Right. Note to … uh … just about everyone I know. Just so you know, I’m going to equalise you all: your name is Bob, you’re an industrial-gothic rock journalist action-RPG fanboy, and a big fat slutbucket to boot.
Here’s a rant, perhaps because I’m tired … perhaps because I was awake half the night with near-hurricane-force winds battering the house … perhaps because I’m signed off with flu and feverish … or maybe just because there’s a running theme here.
Just reading an exasperated message on Twitter. Another person trying to manage everyone else’s opinion of them, about who they are and about what they do. He’s maybe the third or fourth person this week to do that. To correct a name, to challenge an expectation or to try to control the way another person views them. Just like every band who’s ever tried to divorce themselves from the genre with which they are associated. How do you do that?
Answer: you can’t. Any time you walk into a room, the people in that room have made up their minds about you before you even open your mouth. Perhaps you can alter it … God knows, I’ve heard “You’re not like I expected you to be” enough times in my life – generally from anyone who’s formed a negative impression without even bothering to say hello. Does it worry me? No. Because your opinion of me is your problem, and my trying to force that into a particular direction is like trying to push water uphill.
Whatever reputation or label you are trying to fight against, arguing about it is never going to make people represent you the way that you want to be represented. All the breath you waste in resisting something that is by its very nature completely outside your control is breath you should be spending on proving them wrong simply by being something else. Don’t worry about what they’re thinking; chances are, they’re only worried about your own opinion of them.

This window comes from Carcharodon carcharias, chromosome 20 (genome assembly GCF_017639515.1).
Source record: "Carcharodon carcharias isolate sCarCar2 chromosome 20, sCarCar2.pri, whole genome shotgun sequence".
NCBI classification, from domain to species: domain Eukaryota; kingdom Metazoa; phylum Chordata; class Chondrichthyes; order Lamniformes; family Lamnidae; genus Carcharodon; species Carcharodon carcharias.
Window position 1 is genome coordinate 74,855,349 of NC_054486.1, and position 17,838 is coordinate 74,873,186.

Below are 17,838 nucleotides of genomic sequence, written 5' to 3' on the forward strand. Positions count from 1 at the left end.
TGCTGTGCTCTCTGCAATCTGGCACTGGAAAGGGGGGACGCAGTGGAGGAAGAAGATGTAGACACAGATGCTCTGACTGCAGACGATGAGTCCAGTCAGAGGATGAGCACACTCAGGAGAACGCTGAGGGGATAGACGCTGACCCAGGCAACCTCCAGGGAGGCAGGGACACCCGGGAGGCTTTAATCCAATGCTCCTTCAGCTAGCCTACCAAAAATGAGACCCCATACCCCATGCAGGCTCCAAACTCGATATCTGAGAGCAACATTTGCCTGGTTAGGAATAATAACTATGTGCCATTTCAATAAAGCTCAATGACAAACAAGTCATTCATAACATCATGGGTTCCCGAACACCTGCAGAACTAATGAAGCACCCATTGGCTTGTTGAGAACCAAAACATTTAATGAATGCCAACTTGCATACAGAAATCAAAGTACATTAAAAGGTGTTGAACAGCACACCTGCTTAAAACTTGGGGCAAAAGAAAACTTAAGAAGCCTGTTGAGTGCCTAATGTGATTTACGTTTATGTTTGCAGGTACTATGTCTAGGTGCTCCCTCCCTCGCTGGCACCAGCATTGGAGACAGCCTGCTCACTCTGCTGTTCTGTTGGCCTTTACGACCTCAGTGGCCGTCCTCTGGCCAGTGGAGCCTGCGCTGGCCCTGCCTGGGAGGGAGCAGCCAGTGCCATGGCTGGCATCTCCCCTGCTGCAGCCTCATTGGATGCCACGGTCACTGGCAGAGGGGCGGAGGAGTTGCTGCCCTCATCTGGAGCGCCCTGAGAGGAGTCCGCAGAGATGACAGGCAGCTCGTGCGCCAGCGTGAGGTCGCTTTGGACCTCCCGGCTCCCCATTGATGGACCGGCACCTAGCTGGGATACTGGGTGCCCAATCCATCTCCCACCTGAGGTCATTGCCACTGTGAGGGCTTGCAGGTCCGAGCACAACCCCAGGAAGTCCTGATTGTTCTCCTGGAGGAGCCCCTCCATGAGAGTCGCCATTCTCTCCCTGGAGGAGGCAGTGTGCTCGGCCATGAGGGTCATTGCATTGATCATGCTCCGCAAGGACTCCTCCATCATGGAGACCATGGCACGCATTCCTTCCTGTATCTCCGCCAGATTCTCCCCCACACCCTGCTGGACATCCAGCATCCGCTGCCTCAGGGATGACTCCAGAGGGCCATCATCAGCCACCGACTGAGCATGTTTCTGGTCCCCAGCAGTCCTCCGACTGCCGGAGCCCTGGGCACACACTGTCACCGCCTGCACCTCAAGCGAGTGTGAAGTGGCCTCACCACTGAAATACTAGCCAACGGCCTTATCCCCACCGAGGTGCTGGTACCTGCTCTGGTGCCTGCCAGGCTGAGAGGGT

xkcd: duty calls
Australian developers Team Bondi have created an interactive game noir, published by Rockstar Games. The detective story is set in the late 1940s, and promises to blend “action, detection and complex storytelling” as the player solves a series of murders. The postwar world of freeways, jazz and corruption is vividly brought to life with astonishing animation. The game has been in development for several years, and appears to take place in the world of LA Confidential. I just hope that the gameplay lives up to the fine graphics and proves as exciting to play as it is to watch.
I found Stellamara when I was searching for free MP3 world music downloads to use in my video game mod, Mournhold Expanded. The subterranean city district in my mini-expansion had a nightclub, so I needed music for my elven dancers. Stellamara fit the bill, and I included their (no-longer-available) free-download snippets in the mod, figuring that since they were giving the music away anyway, they couldn’t mind too much. Still, I knew in my heart that they had given the music to listen to at home, not to redistribute, so I always felt that pang of guilt.
When Mournhold Expanded was automatically entered into ModDB.com‘s Mod of the Year competition in 2006, I panicked, fearing that if I had won the prize, I might get my butt sued off by certain grumpy musicians – why should I profit from their hard work? I contacted the organisers and found it was too late to withdraw the mod, so they just flagged it as ineligible for the grand prize. It’s unlikely that it would have won, but I had to make sure that it wouldn’t. In the end, I got the kudos of an “honorable mention”, which seemed fair – I’d worked very hard on the mod, and it was great to have the recognition. Still, I wondered many times whether I should try to remove the music from the mod, which would have the added benefit of reducing the download size. I’ve never done so for several reasons, not least because the music gives an instant sense of exoticism that cannot be conveyed by visuals alone. Put simply, Stellamara sounds like music made by elves in some far away world.
The distinctly elven-looking vocalist/producer Sonja Drakulich created Stellamara to develop “devotional music” based in Near Eastern and medieval modal traditions, blending Turkish, Arabic, Balkan, Medieval European and Persian music. To aid her on her quest, multi-instrumentalist Gari Hegedus and cellist Rufus Cappodocia use the makam Middle Eastern modal scales to form Stellamara’s timeless soundscapes.